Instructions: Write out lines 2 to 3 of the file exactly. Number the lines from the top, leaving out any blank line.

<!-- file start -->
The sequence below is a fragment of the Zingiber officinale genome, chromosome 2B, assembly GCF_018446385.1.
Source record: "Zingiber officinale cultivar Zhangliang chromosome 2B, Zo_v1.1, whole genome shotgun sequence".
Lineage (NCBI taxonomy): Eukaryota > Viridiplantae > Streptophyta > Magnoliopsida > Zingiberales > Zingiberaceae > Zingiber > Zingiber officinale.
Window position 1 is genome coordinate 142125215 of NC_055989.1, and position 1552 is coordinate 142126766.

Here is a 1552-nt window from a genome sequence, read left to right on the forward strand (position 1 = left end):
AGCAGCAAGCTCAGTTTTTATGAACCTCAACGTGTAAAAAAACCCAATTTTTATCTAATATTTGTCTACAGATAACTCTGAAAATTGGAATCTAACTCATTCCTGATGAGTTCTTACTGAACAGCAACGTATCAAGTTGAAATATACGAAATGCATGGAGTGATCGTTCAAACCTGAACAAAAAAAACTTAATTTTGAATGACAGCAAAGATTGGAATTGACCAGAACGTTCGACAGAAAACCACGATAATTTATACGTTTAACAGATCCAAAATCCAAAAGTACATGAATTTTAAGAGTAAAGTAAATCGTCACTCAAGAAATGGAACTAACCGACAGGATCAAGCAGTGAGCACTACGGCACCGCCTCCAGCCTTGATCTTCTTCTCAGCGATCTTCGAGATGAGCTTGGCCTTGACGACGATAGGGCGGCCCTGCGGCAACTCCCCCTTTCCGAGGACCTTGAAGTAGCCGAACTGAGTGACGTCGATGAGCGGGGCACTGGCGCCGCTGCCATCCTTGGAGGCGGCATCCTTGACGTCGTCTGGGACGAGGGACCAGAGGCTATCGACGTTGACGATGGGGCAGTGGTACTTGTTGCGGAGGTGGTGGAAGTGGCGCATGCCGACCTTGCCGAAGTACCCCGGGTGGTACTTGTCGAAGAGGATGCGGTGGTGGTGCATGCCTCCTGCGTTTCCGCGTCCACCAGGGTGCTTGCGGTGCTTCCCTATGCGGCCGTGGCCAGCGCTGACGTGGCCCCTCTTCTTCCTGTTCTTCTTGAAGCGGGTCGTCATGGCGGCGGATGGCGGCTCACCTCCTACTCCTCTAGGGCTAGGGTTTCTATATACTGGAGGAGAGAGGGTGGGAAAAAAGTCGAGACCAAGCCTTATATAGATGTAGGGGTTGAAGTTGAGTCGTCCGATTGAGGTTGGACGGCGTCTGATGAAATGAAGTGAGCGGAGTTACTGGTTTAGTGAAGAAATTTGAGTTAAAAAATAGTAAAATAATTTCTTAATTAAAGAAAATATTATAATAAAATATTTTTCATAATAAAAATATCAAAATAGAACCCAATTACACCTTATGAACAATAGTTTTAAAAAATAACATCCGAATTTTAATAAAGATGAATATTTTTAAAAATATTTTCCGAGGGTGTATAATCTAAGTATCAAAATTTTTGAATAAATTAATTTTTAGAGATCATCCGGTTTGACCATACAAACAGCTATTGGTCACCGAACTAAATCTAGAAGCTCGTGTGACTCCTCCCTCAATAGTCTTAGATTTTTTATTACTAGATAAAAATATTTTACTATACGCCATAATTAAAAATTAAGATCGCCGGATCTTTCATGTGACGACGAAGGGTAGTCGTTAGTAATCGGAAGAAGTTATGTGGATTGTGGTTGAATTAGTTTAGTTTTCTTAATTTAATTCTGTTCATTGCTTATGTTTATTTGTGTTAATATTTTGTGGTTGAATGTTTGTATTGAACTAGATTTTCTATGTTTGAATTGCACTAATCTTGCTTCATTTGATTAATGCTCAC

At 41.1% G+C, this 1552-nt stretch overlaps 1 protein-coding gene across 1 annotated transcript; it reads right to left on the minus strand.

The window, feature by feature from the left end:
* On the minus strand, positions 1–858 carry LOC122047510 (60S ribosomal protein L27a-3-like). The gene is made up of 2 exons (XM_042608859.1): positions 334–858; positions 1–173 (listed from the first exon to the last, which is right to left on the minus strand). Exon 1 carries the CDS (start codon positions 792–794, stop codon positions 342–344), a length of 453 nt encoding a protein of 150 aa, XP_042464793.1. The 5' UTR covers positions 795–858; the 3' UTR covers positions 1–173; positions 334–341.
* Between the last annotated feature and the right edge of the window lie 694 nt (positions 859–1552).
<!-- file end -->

Source record: "Zingiber officinale cultivar Zhangliang chromosome 2B, Zo_v1.1, whole genome shotgun sequence".
Lineage (NCBI taxonomy): Eukaryota > Viridiplantae > Streptophyta > Magnoliopsida > Zingiberales > Zingiberaceae > Zingiber > Zingiber officinale.